New alarms are rung on perils of
Feb 26, 2007 The Associated Press
UNITED NATIONS, New York: To head off the worst of
climate change, governments must pour tens of billions
of dollars more than they are into clean- energy research
and enforce sharp rollbacks in fossil-fuel emissions,
a scientific panel reported to the United Nations
The United Nations itself must better prepare to
help tens of millions of "environmental refugees,"
the panel said, and the authorities everywhere should
discourage new building on land less than one meter,
or 39 inches, above sea level.
The 166-page report, two years in the making, forecasts
a turbulent 21st century of rising seas, spreading
drought and disease, weather extremes, and damage
to farming, forests, fisheries and other economic
"The challenge of halting climate change is one to
which civilization must rise," said the panel of 18
scientists from 11 nations, whose work was conducted
at the United Nations' request and sponsored by the
private United Nations Foundation and the Sigma Xi
Scientific Research Society.
Their dozens of recommendations about what to do
to mitigate and adapt to global warming came three
weeks after the Intergovernmental Panel on Climate
Change, an authoritative UN network of 2,000 scientists,
made headlines with its latest assessment of climate
The IPCC expressed its greatest confidence yet that
global warming was being caused largely by the accumulation
of carbon dioxide and other heat-trapping gases in
Earth's atmosphere, mostly from the burning of coal,
oil and other fossil fuels. If nothing is done, the
panel said, global temperatures could rise by as much
as 11 degrees by 2100.
Temperatures rose an average 1.3 degrees in the past
100 years. The scientists who produced the report
released Tuesday said further increases this century
should be limited to about 3.6 degrees or the world
risked crossing a climate "tipping point" that could
produce "intolerable impacts on human well-being."
They said global carbon dioxide emissions should
be leveled off by 2015- 2020 and then cut back to
less than one- third that level by 2100 — via a vast
transformation of global energy systems, toward greater
efficiency, away from fossil fuels and toward biofuels,
solar and wind energy and other renewable sources
That changeover would be spurred by heavy "carbon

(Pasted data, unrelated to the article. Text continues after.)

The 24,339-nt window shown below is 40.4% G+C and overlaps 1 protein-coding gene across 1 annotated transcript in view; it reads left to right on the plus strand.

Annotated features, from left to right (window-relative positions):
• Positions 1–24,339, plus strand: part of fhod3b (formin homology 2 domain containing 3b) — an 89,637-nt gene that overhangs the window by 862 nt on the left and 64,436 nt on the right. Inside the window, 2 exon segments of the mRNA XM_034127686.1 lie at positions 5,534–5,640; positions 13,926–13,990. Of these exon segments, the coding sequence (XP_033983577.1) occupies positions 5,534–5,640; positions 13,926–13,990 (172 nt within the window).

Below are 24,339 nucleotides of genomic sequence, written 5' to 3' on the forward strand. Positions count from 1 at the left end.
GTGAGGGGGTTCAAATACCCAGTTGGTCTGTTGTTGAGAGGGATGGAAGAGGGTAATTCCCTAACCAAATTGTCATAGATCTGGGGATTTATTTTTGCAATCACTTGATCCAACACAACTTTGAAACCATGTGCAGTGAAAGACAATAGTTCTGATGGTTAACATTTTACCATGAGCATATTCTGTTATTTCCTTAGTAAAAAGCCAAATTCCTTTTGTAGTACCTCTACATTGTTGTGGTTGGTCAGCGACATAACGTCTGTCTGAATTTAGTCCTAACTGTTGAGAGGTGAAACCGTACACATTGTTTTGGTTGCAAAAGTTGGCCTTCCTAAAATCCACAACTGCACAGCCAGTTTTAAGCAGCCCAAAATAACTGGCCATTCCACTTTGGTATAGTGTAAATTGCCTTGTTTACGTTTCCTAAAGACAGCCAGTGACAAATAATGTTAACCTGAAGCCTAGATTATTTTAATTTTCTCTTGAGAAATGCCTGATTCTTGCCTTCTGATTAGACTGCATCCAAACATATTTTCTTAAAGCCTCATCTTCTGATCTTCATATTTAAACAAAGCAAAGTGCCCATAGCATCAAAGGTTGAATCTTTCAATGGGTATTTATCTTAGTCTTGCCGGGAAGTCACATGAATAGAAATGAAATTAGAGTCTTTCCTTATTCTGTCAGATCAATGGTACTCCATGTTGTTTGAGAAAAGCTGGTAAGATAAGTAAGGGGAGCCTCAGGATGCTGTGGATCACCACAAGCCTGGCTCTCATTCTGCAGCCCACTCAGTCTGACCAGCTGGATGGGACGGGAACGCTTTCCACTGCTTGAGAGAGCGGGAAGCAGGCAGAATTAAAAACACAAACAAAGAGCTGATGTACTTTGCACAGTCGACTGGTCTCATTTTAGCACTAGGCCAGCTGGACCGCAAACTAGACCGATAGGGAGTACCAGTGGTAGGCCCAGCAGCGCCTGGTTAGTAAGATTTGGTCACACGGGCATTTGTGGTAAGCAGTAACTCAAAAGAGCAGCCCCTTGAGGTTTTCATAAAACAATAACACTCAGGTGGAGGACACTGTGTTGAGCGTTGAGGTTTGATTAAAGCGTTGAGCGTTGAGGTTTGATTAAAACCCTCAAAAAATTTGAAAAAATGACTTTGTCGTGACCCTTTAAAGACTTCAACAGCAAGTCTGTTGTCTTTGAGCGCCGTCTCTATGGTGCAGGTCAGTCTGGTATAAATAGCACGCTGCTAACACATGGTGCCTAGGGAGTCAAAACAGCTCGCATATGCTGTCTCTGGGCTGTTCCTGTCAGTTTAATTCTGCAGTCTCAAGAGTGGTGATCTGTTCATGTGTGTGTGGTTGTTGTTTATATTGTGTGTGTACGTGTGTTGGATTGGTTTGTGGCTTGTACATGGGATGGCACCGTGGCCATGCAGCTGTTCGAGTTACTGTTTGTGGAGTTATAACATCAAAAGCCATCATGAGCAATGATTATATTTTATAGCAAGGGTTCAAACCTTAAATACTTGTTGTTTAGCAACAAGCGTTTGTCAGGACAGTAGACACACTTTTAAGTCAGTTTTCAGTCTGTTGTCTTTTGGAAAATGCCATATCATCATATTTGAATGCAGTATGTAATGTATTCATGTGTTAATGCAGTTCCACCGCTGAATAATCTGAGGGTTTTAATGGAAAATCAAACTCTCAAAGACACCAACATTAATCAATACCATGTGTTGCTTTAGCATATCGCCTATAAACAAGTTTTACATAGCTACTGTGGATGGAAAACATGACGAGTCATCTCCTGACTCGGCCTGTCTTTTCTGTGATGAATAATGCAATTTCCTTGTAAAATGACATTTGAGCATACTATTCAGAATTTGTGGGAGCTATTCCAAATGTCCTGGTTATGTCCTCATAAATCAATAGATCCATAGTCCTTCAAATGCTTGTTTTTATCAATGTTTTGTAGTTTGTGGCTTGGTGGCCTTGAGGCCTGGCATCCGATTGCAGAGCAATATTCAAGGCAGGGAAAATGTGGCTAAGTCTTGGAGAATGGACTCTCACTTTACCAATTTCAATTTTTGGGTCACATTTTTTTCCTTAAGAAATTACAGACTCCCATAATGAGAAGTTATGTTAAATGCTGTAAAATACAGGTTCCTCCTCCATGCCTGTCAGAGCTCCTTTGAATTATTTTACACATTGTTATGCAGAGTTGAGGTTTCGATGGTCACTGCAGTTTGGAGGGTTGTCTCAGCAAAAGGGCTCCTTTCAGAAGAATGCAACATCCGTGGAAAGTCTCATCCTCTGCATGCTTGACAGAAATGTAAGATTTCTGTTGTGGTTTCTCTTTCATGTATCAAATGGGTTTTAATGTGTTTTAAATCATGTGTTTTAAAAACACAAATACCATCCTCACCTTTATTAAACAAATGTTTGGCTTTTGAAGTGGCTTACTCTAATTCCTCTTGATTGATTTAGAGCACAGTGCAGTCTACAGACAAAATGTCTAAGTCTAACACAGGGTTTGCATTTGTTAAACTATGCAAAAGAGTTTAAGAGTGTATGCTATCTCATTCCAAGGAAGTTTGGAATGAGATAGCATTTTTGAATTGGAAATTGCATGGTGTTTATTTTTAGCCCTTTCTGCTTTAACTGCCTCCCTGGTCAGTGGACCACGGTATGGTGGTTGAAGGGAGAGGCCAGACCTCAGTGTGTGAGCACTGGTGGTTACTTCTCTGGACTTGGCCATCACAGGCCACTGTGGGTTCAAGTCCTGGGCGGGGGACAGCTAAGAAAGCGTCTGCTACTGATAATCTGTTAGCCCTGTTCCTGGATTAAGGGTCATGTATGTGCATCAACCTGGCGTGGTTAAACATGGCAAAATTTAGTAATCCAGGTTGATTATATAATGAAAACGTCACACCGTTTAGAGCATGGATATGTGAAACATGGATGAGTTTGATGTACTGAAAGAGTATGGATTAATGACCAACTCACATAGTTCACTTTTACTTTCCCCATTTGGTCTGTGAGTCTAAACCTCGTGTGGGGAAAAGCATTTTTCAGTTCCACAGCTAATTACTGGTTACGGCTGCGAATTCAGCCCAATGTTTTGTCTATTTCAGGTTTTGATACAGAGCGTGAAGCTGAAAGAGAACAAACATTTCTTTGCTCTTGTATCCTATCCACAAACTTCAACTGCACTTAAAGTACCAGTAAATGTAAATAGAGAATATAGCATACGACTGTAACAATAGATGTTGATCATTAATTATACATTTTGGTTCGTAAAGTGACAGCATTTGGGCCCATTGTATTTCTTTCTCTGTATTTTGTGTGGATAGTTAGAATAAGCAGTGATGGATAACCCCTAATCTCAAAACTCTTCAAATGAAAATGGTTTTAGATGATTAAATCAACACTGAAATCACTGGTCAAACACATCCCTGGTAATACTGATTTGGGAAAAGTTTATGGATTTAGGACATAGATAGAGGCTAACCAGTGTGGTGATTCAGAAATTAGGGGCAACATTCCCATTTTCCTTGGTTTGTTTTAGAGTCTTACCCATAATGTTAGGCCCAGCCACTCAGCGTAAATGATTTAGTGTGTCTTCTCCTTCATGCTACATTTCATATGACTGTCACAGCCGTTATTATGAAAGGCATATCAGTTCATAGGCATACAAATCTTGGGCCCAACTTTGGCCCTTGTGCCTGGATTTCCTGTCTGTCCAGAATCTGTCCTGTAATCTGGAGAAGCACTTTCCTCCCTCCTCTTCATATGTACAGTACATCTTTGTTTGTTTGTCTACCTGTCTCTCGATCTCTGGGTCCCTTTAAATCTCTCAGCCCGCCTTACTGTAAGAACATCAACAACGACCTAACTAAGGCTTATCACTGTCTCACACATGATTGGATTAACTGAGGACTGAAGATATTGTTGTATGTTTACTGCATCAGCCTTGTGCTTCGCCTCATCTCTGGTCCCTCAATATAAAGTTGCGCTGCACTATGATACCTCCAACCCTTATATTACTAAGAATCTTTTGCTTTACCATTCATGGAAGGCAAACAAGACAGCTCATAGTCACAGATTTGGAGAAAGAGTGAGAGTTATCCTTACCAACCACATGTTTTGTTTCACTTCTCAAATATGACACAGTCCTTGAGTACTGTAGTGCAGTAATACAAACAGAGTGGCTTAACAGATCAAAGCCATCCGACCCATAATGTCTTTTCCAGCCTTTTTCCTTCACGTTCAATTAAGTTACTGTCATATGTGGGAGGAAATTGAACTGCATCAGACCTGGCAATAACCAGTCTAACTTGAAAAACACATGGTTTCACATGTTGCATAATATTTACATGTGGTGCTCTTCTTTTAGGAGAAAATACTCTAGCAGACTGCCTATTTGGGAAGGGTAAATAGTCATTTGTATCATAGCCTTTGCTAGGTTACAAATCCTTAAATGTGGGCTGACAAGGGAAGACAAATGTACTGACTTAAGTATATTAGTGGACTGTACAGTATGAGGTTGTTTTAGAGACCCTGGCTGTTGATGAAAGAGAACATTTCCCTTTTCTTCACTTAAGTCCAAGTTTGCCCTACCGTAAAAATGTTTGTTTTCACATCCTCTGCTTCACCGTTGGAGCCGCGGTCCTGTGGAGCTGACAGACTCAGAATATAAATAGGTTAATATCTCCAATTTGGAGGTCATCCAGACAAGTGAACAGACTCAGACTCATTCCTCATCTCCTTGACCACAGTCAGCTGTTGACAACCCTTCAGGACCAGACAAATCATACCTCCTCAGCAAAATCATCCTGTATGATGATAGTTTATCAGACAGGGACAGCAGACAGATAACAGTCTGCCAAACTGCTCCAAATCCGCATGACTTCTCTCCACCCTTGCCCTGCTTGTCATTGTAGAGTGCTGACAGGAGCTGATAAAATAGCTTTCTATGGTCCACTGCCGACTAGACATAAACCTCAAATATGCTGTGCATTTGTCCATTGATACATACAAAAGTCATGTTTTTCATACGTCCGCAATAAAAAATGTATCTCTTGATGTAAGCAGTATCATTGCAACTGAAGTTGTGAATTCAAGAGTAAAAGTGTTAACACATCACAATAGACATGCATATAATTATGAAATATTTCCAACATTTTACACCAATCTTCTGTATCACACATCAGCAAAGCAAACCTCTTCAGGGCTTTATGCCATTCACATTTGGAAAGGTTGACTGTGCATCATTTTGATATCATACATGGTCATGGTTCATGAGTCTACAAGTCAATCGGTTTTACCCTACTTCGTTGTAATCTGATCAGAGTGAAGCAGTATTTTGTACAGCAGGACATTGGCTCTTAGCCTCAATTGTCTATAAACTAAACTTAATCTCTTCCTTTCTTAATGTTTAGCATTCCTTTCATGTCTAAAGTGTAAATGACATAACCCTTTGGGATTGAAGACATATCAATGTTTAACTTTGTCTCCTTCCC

taxes" or "cap-and-trade" systems, whereby industries'
emissions are capped by governments and more efficient
companies can sell unused allowances to less efficient
Such programs — already in use in Europe under the
Kyoto Protocol climate pact — have been proposed in
Congress but are opposed by the Bush administration,
which also rejected the Kyoto treaty.
The White House says that it is spending almost $3
billion a year on energy-technology research and that
that is its major contribution to combating climate
change. But the UN panel said such research worldwide
was badly underfunded and required a tripling or quadrupling
of spending, to $45 billion or $60 billion a year.
Specialists say governments particularly should step
up research into carbon capture and sequestration
— technology to capture carbon dioxide in power-plant
emissions and store it underground or underwater.
In fact, the experts panel urged governments to immediately
ban all new coal-fired power plants except those designed
for retrofitting with sequestration technology.
Among its list of recommendations, the report Tuesday
also called on UN agencies to study the need for an
internationally accepted definition of "environmental
refugee," since treaties recognize only political
refugees as eligible for aid from the UN refugee agency.
The report expresses "special concern" that international
capacity could be overwhelmed by coastal refugees
fleeing seas rising as they expand from heat and melted
land ice. Scientists estimate that a rise in sea levels
of one meter by 2100 — conceivable in IPCC projections
— would displace roughly 130 million people worldwide.